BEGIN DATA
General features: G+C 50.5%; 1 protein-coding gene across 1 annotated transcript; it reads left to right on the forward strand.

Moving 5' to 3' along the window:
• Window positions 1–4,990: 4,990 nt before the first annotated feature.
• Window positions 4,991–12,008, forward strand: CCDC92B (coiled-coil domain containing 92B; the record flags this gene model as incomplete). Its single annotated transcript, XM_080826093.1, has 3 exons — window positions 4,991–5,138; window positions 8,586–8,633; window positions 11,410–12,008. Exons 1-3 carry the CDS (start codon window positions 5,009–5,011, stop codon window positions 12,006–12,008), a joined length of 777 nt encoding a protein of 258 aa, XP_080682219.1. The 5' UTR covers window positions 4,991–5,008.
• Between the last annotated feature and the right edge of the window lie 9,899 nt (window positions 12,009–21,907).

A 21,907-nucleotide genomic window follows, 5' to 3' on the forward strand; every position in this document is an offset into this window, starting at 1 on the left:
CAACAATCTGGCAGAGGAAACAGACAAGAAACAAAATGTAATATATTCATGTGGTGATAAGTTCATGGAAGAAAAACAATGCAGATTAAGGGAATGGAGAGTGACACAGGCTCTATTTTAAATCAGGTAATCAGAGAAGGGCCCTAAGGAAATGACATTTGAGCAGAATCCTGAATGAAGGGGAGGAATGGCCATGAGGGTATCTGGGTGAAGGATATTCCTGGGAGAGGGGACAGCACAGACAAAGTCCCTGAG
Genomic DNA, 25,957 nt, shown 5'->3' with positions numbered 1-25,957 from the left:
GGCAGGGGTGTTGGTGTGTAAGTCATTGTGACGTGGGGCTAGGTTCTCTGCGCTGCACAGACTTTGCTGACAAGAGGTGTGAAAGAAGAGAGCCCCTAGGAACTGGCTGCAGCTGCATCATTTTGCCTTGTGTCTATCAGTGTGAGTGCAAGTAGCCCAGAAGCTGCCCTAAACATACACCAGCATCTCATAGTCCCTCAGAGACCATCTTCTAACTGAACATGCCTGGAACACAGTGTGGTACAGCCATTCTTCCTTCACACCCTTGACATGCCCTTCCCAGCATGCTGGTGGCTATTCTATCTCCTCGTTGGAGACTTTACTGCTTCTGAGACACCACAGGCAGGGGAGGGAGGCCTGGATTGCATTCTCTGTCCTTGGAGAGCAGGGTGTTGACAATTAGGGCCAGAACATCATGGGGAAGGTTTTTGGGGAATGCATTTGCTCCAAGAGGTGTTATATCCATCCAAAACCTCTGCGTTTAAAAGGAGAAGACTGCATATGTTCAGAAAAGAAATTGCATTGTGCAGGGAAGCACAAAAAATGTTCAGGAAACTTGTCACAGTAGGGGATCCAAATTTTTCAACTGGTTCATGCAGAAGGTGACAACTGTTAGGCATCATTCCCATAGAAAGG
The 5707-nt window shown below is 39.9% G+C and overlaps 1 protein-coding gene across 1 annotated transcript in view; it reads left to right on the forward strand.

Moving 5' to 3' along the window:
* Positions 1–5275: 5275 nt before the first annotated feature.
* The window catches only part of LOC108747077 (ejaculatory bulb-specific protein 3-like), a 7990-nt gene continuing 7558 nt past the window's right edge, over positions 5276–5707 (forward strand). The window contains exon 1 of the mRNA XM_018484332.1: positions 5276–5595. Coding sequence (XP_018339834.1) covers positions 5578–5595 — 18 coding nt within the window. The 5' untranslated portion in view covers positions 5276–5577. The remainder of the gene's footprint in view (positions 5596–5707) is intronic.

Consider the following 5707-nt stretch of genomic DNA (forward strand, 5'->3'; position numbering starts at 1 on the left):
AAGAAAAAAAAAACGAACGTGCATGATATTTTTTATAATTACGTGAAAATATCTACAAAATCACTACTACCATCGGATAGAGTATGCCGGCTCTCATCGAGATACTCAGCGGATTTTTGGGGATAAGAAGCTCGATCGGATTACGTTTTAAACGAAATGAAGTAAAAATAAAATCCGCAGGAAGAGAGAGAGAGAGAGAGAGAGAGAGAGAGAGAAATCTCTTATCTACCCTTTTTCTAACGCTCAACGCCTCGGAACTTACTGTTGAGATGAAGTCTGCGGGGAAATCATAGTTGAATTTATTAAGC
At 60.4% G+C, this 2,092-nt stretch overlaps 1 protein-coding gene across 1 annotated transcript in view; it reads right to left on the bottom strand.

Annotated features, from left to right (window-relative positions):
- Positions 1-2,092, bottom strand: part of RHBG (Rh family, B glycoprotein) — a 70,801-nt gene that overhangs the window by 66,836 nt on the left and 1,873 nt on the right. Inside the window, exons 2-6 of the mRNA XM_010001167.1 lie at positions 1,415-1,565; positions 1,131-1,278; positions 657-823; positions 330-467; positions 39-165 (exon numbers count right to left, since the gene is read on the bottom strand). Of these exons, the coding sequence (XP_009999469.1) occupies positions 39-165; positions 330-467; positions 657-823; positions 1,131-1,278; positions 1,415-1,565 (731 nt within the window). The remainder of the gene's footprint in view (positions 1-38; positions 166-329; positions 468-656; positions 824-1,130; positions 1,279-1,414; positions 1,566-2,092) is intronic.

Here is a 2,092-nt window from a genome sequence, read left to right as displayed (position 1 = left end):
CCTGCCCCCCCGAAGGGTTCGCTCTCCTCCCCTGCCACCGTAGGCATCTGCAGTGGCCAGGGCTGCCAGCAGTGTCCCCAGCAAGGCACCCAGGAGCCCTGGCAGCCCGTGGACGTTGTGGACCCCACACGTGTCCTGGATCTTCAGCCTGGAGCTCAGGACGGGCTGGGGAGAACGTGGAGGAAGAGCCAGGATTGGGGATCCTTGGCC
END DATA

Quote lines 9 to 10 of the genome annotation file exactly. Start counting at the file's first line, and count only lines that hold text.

GGCAGGGGTGTTGGTGTGTAAGTCATTGTGACGTGGGGCTAGGTTCTCTGCGCTGCACAGACTTTGCTGACAAGAGGTGTGAAAGAAGAGAGCCCCTAGGAACTGGCTGCAGCTGCATCATTTTGCCTTGTGTCTATCAGTGTGAGTGCAAGTAGCCCAGAAGCTGCCCTAAACATACACCAGCATCTCATAGTCCCTCAGAGACCATCTTCTAACTGAACATGCCTGGAACACAGTGTGGTACAGCCATTCTTCCTTCACACCCTTGACATGCCCTTCCCAGCATGCTGGTGGCTATTCTATCTCCTCGTTGGAGACTTTACTGCTTCTGAGACACCACAGGCAGGGGAGGGAGGCCTGGATTGCATTCTCTGTCCTTGGAGAGCAGGGTGTTGACAATTAGGGCCAGAACATCATGGGGAAGGTTTTTGGGGAATGCATTTGCTCCAAGAGGTGTTATATCCATCCAAAACCTCTGCGTTTAAAAGGAGAAGACTGCATATGTTCAGAAAAGAAATTGCATTGTGCAGGGAAGCACAAAAAATGTTCAGGAAACTTGTCACAGTAGGGGATCCAAATTTTTCAACTGGTTCATGCAGAAGGTGACAACTGTTAGGCATCATTCCCATAGAAAGG
The 5707-nt window shown below is 39.9% G+C and overlaps 1 protein-coding gene across 1 annotated transcript in view; it reads left to right on the forward strand.